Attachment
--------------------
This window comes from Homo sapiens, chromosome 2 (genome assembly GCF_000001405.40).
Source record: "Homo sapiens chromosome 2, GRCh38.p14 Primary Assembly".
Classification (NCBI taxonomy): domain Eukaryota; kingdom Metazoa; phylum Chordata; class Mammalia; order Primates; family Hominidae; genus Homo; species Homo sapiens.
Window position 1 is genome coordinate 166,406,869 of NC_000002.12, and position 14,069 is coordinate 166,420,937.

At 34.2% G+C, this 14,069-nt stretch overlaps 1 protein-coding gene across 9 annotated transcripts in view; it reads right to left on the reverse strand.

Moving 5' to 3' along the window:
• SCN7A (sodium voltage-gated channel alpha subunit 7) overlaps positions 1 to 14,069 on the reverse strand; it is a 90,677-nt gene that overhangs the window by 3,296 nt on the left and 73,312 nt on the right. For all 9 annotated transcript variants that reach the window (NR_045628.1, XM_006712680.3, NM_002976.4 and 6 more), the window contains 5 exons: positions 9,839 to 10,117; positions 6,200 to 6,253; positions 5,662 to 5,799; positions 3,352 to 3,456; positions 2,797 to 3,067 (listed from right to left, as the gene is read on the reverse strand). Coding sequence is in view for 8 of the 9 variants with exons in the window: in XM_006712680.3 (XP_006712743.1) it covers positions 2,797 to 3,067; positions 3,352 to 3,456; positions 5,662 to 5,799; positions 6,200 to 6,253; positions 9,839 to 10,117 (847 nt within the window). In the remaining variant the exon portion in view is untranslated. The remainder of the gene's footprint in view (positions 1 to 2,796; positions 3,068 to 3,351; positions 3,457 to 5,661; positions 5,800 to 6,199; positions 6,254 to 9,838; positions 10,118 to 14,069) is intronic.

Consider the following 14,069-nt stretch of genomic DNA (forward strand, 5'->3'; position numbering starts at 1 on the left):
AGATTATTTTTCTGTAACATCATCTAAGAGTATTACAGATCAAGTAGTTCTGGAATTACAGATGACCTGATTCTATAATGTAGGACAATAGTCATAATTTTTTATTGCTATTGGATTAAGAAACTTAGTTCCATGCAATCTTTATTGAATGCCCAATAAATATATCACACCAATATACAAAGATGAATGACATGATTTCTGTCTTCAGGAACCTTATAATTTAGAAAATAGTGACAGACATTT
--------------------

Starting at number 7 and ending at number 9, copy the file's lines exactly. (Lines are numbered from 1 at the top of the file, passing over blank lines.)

• SCN7A (sodium voltage-gated channel alpha subunit 7) overlaps positions 1 to 14,069 on the reverse strand; it is a 90,677-nt gene that overhangs the window by 3,296 nt on the left and 73,312 nt on the right. For all 9 annotated transcript variants that reach the window (NR_045628.1, XM_006712680.3, NM_002976.4 and 6 more), the window contains 5 exons: positions 9,839 to 10,117; positions 6,200 to 6,253; positions 5,662 to 5,799; positions 3,352 to 3,456; positions 2,797 to 3,067 (listed from right to left, as the gene is read on the reverse strand). Coding sequence is in view for 8 of the 9 variants with exons in the window: in XM_006712680.3 (XP_006712743.1) it covers positions 2,797 to 3,067; positions 3,352 to 3,456; positions 5,662 to 5,799; positions 6,200 to 6,253; positions 9,839 to 10,117 (847 nt within the window). In the remaining variant the exon portion in view is untranslated. The remainder of the gene's footprint in view (positions 1 to 2,796; positions 3,068 to 3,351; positions 3,457 to 5,661; positions 5,800 to 6,199; positions 6,254 to 9,838; positions 10,118 to 14,069) is intronic.

Consider the following 14,069-nt stretch of genomic DNA (forward strand, 5'->3'; position numbering starts at 1 on the left):
AGATTATTTTTCTGTAACATCATCTAAGAGTATTACAGATCAAGTAGTTCTGGAATTACAGATGACCTGATTCTATAATGTAGGACAATAGTCATAATTTTTTATTGCTATTGGATTAAGAAACTTAGTTCCATGCAATCTTTATTGAATGCCCAATAAATATATCACACCAATATACAAAGATGAATGACATGATTTCTGTCTTCAGGAACCTTATAATTTAGAAAATAGTGACAGACATTT